Unless you're a powerlifter, stay away from seeing how much you can lift for 1 rep.

Unless you're one of those people who take gravity as a personal affront and dedicate every aspect of your training to lifting the heaviest weight possible, you're just begging for a huge ouchie. On the minor side of the injury scale are strained muscles or tweaked spines, and on the major side are broken bones, shattered trachea, ruptured diaphragms, and torn muscles.

I know of which I speak. Several years ago, while fudging around with a bench press 1RM, I tore my pec. And this wasn't some little, "Goodness, I tore a few fibers on my pec and it smarts like the Dickens" crap. This was a complete, phonebook being torn apart by an old-time strongman tear.

The blood pooled up into my arm and down to my elbow, from my pec down to my hip. It changed colors every few days for two months, from the traditional black and indigo to the more nuanced purples and umbers. My naked body could have been used as a display in the paint department at Home Depot. Young couples could point to parts of me and say, "We want the baby's room to be that color."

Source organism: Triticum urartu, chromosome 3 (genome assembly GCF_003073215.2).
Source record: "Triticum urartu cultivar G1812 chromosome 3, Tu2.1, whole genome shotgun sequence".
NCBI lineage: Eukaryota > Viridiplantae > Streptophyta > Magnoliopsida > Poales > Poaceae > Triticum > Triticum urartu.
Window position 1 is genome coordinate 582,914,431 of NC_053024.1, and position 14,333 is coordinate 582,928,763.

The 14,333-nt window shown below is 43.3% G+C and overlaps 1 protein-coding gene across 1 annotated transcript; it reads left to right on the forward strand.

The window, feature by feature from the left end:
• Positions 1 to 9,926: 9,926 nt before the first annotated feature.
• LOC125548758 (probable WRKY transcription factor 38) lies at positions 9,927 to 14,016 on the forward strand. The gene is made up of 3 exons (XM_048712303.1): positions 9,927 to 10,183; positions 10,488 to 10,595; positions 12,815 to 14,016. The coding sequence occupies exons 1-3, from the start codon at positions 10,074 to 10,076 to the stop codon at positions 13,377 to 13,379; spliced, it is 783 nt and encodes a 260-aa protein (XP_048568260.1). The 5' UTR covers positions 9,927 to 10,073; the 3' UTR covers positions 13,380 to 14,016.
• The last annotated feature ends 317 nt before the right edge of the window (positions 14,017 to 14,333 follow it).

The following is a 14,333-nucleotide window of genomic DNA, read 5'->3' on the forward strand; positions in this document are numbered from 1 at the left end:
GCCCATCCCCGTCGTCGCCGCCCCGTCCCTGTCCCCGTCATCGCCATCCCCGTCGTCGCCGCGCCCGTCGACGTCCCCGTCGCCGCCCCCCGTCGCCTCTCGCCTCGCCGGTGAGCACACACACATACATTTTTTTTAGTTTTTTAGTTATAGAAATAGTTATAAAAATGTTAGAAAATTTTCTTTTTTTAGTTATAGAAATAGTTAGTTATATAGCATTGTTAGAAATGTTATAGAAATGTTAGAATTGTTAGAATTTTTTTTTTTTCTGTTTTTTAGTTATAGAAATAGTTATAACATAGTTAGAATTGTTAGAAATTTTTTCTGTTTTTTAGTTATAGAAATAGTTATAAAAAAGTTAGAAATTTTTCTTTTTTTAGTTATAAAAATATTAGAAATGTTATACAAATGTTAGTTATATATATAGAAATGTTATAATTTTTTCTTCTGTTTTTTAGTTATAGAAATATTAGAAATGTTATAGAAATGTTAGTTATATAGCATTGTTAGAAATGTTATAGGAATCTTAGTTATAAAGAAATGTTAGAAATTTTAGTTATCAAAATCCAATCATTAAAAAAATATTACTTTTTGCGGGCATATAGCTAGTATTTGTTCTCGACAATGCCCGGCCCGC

If I was Marvin the Moose, your dog's favorite chew toy, I could have been re-stuffed and stitched up, made almost as good as new, but it didn't work out that way. The pec tear couldn't be repaired because sewing up muscle is like sewing up wet toilet paper; even the slightest movement causes the stitches to tear loose. So now I have a hunk of gristle and scar tissue where my pec should be.

The Truth About Big Lifts

Look, I know that it's a perfectly natural impulse to see how much weight you can hoist off the ground, but it gets weird when you wrap up your self esteem in how much you can lift. I have the uncanny ability to tell when meat is done cooking just by looking at it, and as mundane a talent that is, it's still more useful to society than your 600-pound squat.

Besides, a big lift is often as much about technique and the sidestepping of physics (going to great lengths to reduce the distance the weight has to travel) as it is strength and power, hence all the comparatively teeny guys on Facebook and Instagram who can deadlift the weight equivalent of a small house.

None of this is meant to disparage a training program like Jim Wendler's 5/3/1 because the calculations are all based on 90% of your 1RM, not your true 1RM.

Do the Math Instead

If your program requires you to figure out how much weight you can lift for one rep, just take your 3RM and divide it by .93. That will give you a pretty damn accurate estimate of your 1RM and it will save you from incurring a really big ouchie.

Related:  The 1 Rep Max is Dead

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